Born in Urbana in 1899 to Dr. and Mrs. F.O. Sale, Virginia Sale was the younger sister to Charles “Chic” Sale, a famous comedian. Her exact date of birth is unknown, as it was not required in Champaign County during this time to record a birth on the birth registry. Virginia grew up in Urbana and attended the University of Illinois for two years before graduating from the American Academy of Dramatic Arts in New York. After graduating she attempted to get into Broadway but went without work as an actress for an entire year. Sale then decided to move to Hollywood. Her first film came in 1927 titled “The Crowd.”
She did many short films, had uncredited spots on films, and other small parts on films. In 1937 she was cast in “Topper” along side Carey Grant and Constance Bennet. She appeared in “Miss Annie Rooney” with Shirley Temple and Abbot and Costello’s “Hit the Ice.” Over the course of her career she appeared on approximately 300 films, 200 television shows, and innumerable commercials; her most noted commercial role was for Gulf Oil in the late 1960s where she played a grandmother. Television shows Sale appeared on included The Andy Griffith Show, Green Acres, Beverly Hillbillies, and was a regular on Petticoat Junction.
Sale was almost cast as the Wicked Witch of the West in the 1939 film The Wizard of Oz. The casting director called Virginia to have her audition for the part. Unbeknownst to him, Virginia had recently had surgery to straighten her nose. When she met with the casting director he “recoiled in horror” at her straightened nose (Geoff, 1970). The part then went to Margaret Hamilton.
Virginia Sale married Sam Wren, a Broadway actor and also her manager, and for the first 15 years of her marriage had a one woman show called “Americana Sketches” about small-town American that received rave reviews by critics and audiences. She drew upon her upbringing in Urbana for many of the sketches. Sale assessed she did over 3,000 shows across the country.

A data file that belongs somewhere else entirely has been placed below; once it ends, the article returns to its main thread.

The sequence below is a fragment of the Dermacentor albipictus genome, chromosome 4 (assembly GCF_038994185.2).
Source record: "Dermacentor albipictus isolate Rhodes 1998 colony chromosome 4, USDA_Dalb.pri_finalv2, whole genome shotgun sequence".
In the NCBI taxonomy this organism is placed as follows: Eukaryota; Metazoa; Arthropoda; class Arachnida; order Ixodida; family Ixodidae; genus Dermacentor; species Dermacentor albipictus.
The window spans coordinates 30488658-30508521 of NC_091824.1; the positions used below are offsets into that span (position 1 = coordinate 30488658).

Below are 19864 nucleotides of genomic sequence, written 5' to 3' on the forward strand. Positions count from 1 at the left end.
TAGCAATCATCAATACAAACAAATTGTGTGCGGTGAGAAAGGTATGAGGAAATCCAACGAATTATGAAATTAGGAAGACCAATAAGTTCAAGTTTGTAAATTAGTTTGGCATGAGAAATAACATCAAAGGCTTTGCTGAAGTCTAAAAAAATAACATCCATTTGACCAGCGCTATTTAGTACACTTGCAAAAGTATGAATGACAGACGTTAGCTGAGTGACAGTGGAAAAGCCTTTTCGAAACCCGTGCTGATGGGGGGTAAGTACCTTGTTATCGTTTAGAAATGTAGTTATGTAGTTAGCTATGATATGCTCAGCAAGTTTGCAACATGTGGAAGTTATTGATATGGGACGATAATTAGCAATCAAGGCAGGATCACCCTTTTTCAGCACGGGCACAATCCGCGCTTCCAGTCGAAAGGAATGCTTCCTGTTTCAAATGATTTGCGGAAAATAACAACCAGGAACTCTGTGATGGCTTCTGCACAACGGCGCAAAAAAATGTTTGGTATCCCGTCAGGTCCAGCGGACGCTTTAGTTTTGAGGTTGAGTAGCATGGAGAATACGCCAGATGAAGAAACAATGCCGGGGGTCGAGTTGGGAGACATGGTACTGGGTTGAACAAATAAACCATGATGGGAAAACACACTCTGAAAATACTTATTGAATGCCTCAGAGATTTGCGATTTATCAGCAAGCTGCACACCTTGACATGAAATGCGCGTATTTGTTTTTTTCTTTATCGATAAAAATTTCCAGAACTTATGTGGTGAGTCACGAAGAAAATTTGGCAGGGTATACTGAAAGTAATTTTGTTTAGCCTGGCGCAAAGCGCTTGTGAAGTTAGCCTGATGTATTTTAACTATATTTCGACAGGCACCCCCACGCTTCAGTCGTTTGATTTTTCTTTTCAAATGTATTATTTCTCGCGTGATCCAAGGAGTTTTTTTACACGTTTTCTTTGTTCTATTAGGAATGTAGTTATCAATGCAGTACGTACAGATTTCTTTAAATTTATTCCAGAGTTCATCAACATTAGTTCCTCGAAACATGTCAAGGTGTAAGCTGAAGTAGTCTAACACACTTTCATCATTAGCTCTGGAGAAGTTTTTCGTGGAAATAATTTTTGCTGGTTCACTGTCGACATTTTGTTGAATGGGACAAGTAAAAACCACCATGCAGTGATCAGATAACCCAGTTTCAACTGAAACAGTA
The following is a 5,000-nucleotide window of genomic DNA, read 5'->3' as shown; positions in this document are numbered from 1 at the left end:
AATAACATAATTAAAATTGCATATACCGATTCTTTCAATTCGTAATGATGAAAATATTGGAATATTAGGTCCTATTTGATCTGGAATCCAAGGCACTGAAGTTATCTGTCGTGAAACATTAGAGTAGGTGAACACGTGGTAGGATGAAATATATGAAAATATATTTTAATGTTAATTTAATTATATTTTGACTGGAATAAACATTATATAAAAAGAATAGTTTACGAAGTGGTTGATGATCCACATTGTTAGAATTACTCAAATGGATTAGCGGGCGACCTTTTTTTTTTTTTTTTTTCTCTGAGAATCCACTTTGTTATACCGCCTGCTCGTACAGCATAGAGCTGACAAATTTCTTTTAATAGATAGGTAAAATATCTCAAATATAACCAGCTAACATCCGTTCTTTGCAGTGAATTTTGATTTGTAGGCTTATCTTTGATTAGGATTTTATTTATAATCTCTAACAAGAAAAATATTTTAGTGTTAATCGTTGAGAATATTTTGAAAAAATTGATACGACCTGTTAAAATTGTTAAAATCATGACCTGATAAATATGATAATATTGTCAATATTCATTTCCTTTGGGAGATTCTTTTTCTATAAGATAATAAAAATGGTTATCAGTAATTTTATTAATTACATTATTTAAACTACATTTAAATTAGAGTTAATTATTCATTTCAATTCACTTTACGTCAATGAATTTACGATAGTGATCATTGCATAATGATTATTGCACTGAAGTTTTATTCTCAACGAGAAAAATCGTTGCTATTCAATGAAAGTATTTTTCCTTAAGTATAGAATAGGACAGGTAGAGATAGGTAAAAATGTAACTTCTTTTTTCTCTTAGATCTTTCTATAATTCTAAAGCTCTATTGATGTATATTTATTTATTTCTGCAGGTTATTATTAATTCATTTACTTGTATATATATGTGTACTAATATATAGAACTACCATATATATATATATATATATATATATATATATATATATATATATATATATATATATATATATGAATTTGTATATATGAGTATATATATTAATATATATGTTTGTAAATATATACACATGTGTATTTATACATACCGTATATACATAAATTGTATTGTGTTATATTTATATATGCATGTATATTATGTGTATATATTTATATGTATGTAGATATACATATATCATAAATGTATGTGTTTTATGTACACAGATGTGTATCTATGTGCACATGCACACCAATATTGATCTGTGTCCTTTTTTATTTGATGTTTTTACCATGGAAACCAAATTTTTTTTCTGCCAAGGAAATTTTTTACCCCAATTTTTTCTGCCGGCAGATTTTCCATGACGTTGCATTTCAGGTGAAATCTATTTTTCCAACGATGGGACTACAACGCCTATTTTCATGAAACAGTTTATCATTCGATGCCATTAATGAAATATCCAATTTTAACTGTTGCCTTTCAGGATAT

Virginia Sale was the first volunteer entertainer to tour west coast army camps at the outbreak of World War II, traveling long distances at her own expense. For this she received national recognition, with the First Lady Elenor Roosevelt writing her congratulations and "hoping others would follow your splendid example." Sale was made National Morale Office, 1st Lieutenant of the Women's Ambulance and Defense Corps in recognition of her efforts. (Wren 1945).
As a member of Delta Gamma, Sale was involved in charitable benefits benefiting the Nursery for Blind Children in Los Angeles and started the Toy Loan Library at the Assistance League in Hollywood. An appearance for the Junior Chamber of Commerce of Fillmore, California raised $600 for the purchase of an iron lung. She was told that the first day the ventilator was in use, it saved the lives of a woman and a baby (Wren 1945).
Sale had two children, twins Ginny and Christopher. Christopher Wren went on to become a songwriter, writing “Jesus Was A Carpenter” for Johnny Cash. Ginny gained national recognition for her work with disabled children.
Sale, her husband, and their twelve-year-old twin children also starred in a television show called “Wren’s Nest” in 1949. A first for television, it was a family comedy show about domestic life.
Sale participated in radio and stage productions, film, and television. She died August 23, 1992 at the age of 93 in California.